British Airways has unexpectedly announced it is seeking a €5bn merger with Iberia that would create one of Europe’s largest airlines.
BA attempted to buy the Spanish airline last year but the deal fell through. However with the subsequent spiralling fuel costs and deteriorating economic outlook, consolidation within the aviation industry looks increasingly on the cards.
The combination of BA and Iberia would create a carrier that is dominant on routes to both North and Latin America. BA has traditionally been strong on routes from Heathrow to the US while Iberia has strong links with South America.
Willie Walsh, British Airways’ chief executive, said: “The aviation landscape is changing and airline consolidation is long overdue.
“The combined balance sheet, anticipated synergies and network fit between the airlines make a merger an attractive proposition, particularly in the current economic environment. We’ve had a successful relationship with Iberia for a decade and are confident that both companies’ shareholders would benefit from the proposed tie-up.”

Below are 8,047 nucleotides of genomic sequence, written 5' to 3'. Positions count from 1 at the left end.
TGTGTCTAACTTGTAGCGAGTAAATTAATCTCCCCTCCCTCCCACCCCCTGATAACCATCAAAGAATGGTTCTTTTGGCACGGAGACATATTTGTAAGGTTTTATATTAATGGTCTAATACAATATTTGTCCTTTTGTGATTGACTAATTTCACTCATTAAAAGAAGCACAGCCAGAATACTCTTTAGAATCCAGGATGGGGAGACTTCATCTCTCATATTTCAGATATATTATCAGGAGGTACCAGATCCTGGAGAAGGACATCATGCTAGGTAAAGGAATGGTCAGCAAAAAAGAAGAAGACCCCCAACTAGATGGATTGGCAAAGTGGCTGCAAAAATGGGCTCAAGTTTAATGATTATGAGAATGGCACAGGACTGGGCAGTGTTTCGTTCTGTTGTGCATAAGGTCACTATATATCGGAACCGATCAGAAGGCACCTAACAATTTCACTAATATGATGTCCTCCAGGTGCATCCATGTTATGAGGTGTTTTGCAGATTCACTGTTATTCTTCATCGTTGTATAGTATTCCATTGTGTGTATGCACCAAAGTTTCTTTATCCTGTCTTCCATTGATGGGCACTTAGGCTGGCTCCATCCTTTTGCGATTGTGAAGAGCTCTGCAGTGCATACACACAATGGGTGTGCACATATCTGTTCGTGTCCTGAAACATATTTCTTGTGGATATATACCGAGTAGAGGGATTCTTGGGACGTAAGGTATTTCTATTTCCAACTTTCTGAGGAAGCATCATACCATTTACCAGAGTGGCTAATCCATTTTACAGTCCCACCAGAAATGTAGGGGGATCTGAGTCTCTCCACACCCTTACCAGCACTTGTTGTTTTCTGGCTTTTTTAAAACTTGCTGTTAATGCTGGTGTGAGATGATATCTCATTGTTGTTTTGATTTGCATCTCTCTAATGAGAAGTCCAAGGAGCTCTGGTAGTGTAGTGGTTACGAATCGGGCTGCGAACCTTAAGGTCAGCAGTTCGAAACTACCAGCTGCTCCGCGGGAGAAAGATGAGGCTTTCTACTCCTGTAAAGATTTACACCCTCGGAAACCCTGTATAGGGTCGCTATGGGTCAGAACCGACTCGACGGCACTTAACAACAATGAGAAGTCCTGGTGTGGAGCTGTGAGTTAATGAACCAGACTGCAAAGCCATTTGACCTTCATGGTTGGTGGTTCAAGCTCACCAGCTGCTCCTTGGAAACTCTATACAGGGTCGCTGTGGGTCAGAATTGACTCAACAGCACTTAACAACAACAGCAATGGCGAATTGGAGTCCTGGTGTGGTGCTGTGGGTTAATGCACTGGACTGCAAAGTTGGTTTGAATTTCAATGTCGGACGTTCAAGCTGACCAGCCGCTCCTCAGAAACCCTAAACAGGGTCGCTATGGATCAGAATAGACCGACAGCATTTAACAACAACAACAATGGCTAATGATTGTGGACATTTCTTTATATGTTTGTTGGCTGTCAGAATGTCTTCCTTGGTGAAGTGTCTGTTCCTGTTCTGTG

Iberia said today that it had acquired 2.99 per cent of BA and had “financial exposure” to a further 6.99 per cent, although it did not explain how these shares were held.
BA acquired a nine per cent shareholding in Iberia in 1999 and has recently increased its shareholding to 13.15 per cent.
The markets welcomed the announcement with BA shares rising over 7 per cent. Regulatory approval seems on the cards as the European Union have already given both airlines the nod to co-operate widely.
BA is set to announce its first-quarter results on Friday. Martin Broughton, chairman of BA, gave warning two weeks ago that the carrier would struggle to make a profit as high oil prices have eroded margins.
The first quarter may look particularly bad as oil hit a record high during the period and BA will also have to factor in additional costs from its move to Heathrow’s Terminal 5.